Jump to content

Intermolecular forces

Recommended Posts

1. Why does CH3COOH have a higher boiling point than CH3CH2OH, don't they both form hydrogen bonding, what else is a determining factor? Is it the molar mass as the greater the molar mass the more electrons and the increased polarisability so the stronger the London dispersion forces?

2. What intermolecular forces does van der Waals' forces cover (I get different interpretations from different sources)?

Share this post


Link to post
Share on other sites

For the IB, van der Waals forces include London dispersion forces and dipole-dipole attractions, but not hydrogen bonding. 

There's a good explanation of the higher boiling point of carboxylic acids here:

http://www.chemguide.co.uk/organicprops/acids/background.html

In a pure carboxylic acid, hydrogen bonding can occur between two molecules of acid to produce a dimer.

dimer.gif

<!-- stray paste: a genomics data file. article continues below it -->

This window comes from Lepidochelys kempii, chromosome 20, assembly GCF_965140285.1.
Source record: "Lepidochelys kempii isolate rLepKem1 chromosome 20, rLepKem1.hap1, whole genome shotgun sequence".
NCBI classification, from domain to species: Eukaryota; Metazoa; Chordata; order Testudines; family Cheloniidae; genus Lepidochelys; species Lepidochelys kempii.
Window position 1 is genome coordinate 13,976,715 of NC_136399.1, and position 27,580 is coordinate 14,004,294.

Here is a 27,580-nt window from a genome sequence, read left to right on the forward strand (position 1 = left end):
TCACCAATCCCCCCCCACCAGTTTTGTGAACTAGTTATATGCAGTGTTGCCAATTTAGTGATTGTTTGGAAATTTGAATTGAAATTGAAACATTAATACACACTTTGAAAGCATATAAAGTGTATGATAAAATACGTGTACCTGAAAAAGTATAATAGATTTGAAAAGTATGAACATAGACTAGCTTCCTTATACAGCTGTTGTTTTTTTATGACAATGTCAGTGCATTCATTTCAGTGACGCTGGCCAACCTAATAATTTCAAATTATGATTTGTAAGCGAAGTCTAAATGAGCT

This immediately doubles the size of the molecule and so increases the van der Waals dispersion forces between one of these dimers and its neighbours - resulting in a high boiling point.

Edited by Msj Chem
  • Like 3

Share this post


Link to post
Share on other sites

Create an account or sign in to comment

You need to be a member in order to leave a comment

Create an account

Sign up for a new account in our community. It's easy!

Register a new account

Sign in

Already have an account? Sign in here.

Sign In Now

×

Important Information

We have placed cookies on your device to help make this website better. You can adjust your cookie settings, otherwise we'll assume you're okay to continue.